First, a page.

I can think of a lot of things we can use £20billion for - sustainable housing, ending homelessness or even ice sensors on the Queensferry Crossing.

Hopefully common sense will prevail when it comes to the proposed link bridge. However, stranger things have certainly happened and we may be heading towards stormy waters.




It always warms my heart to see the kind-hearted and caring work that businesses across the country do to play their part in raising money for a good cause. I’ve been in high spirits this last week then from hearing that in 2019, retail businesses across Scotland have donated more than £18 million in funds to various charities.

According to a report published last week by the Scottish Retail Consortium (SRC), this generosity has been able to support good causes of all types and sizes and further bolstering the positive perspective that the people of Scotland have as a charitable nation.

John Brodie, chairman of the SRC, was quick to praise these efforts as ‘making a real difference’ and rightly so.

Since 2016, over £59 million has actually been raised through fundraising activities, charity events and volunteering by the retail industry in Scotland and has changed the lives of thousands in communities nationwide.

And it’s not just retail businesses that have playing their part in supporting third sector groups in Scotland either. Aberdeen-born housebuilder CALA Homes has recently announced that they’re taking an important step towards tackling homelessness through a partnership with charity group Social Bite.

This wonderful venture will see the CALA team volunteer both time and money towards Social Bite’s continued efforts to support those who find themselves sleeping rough.

They’re even literally aiming to put a roof over people’s heads through a donation scheme that will see a cash donation for each home built at Prince’s Quay, located just outside Glasgow city centre. 

There’s something that just seems poetically right about a housebuilding company going out of their way to help the homeless. Its vital work like this that I feel all Scottish businesses should ensure is part of their strategies.




Now, the weather being as chaotic as it has been lately, the last thing I can imagine people would want to do is don a kilt to brave the elements. But with the annual Kiltwalk just around the corner, comedian Kevin Bridges took to social media this week to tell his 1.3 million followers he’s been ‘cutting aboot’ his home in preparation.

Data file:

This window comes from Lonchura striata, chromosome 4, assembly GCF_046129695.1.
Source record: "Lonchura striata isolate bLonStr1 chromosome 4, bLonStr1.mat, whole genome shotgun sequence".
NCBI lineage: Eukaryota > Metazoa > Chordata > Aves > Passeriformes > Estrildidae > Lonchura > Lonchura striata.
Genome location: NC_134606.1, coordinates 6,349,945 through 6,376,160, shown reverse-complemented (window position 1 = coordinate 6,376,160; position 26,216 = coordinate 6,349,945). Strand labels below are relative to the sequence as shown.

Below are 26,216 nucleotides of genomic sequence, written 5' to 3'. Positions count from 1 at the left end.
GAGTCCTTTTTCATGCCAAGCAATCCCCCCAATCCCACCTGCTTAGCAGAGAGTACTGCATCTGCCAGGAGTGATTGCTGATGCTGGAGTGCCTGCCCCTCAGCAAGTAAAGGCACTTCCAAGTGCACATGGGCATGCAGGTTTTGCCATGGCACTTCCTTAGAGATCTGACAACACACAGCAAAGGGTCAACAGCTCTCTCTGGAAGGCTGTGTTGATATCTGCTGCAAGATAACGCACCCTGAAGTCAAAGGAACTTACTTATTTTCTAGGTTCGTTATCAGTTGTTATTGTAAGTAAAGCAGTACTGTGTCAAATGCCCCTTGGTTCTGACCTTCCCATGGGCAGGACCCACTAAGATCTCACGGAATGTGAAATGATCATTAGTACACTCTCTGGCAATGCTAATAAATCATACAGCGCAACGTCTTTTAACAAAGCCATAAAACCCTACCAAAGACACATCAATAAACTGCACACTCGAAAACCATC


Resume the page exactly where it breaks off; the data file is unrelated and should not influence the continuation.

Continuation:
The Clydebank legend used his position as ‘a social media influencer’ to spur businesses and participants to get up and give it a go, raising money for charity. Clearly a part of an ongoing partnership with the charity events, it’s quite commendable to see something as simple as a social post from a key Scottish figure generate so much interest and all for a good cause. Businesses can learn a lot from this – the simpler the message, the better. 


Weep – 130 words – Braehead

Scotland is home to its own fair share of all-in-one shopping destinations. From city centre high streets to large rural outlets, we’re kind of spoilt of choice when it comes to quick trip round the shops.

Which is why it’s actually quite sad news to hear about the behind-the-scenes going on with intu, owners of Braehead Shopping Centre. With shares plunging last week due to investors pulling out of plans to give them a lifeline out of debt issues, it’s a shaky time for the retail haven, located just outside of Glasgow.

With so many stores and so many jobs, if anything was to happen to the stability of Braehead, the repercussions would be grim, not only for fashion fans and bargain hunters, but for the Scottish economy as whole.